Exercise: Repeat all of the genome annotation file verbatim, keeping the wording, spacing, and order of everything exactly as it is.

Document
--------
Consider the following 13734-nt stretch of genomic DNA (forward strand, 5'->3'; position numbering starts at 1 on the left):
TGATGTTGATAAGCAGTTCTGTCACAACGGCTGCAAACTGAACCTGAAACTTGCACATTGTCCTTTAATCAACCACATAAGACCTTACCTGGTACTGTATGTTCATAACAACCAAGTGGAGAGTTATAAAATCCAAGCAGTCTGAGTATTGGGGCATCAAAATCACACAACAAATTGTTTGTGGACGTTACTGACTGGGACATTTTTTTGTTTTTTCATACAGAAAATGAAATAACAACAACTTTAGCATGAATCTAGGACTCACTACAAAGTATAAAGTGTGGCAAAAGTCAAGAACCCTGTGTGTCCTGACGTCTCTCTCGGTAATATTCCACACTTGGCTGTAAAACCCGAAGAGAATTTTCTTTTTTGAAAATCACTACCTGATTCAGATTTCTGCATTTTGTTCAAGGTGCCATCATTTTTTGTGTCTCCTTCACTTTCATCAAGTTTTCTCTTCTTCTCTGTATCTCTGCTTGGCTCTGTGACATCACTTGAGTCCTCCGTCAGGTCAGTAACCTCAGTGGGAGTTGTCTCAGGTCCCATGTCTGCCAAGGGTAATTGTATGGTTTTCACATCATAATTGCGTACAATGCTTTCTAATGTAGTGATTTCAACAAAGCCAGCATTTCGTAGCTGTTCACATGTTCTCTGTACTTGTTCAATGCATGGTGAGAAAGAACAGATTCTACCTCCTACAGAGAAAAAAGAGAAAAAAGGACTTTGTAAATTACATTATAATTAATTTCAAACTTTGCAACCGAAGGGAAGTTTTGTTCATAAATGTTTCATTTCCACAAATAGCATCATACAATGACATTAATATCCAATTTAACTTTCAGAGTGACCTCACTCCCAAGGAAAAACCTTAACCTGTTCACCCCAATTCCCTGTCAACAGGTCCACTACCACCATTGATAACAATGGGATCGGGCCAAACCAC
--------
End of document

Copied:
Consider the following 13734-nt stretch of genomic DNA (forward strand, 5'->3'; position numbering starts at 1 on the left):
TGATGTTGATAAGCAGTTCTGTCACAACGGCTGCAAACTGAACCTGAAACTTGCACATTGTCCTTTAATCAACCACATAAGACCTTACCTGGTACTGTATGTTCATAACAACCAAGTGGAGAGTTATAAAATCCAAGCAGTCTGAGTATTGGGGCATCAAAATCACACAACAAATTGTTTGTGGACGTTACTGACTGGGACATTTTTTTGTTTTTTCATACAGAAAATGAAATAACAACAACTTTAGCATGAATCTAGGACTCACTACAAAGTATAAAGTGTGGCAAAAGTCAAGAACCCTGTGTGTCCTGACGTCTCTCTCGGTAATATTCCACACTTGGCTGTAAAACCCGAAGAGAATTTTCTTTTTTGAAAATCACTACCTGATTCAGATTTCTGCATTTTGTTCAAGGTGCCATCATTTTTTGTGTCTCCTTCACTTTCATCAAGTTTTCTCTTCTTCTCTGTATCTCTGCTTGGCTCTGTGACATCACTTGAGTCCTCCGTCAGGTCAGTAACCTCAGTGGGAGTTGTCTCAGGTCCCATGTCTGCCAAGGGTAATTGTATGGTTTTCACATCATAATTGCGTACAATGCTTTCTAATGTAGTGATTTCAACAAAGCCAGCATTTCGTAGCTGTTCACATGTTCTCTGTACTTGTTCAATGCATGGTGAGAAAGAACAGATTCTACCTCCTACAGAGAAAAAAGAGAAAAAAGGACTTTGTAAATTACATTATAATTAATTTCAAACTTTGCAACCGAAGGGAAGTTTTGTTCATAAATGTTTCATTTCCACAAATAGCATCATACAATGACATTAATATCCAATTTAACTTTCAGAGTGACCTCACTCCCAAGGAAAAACCTTAACCTGTTCACCCCAATTCCCTGTCAACAGGTCCACTACCACCATTGATAACAATGGGATCGGGCCAAACCAC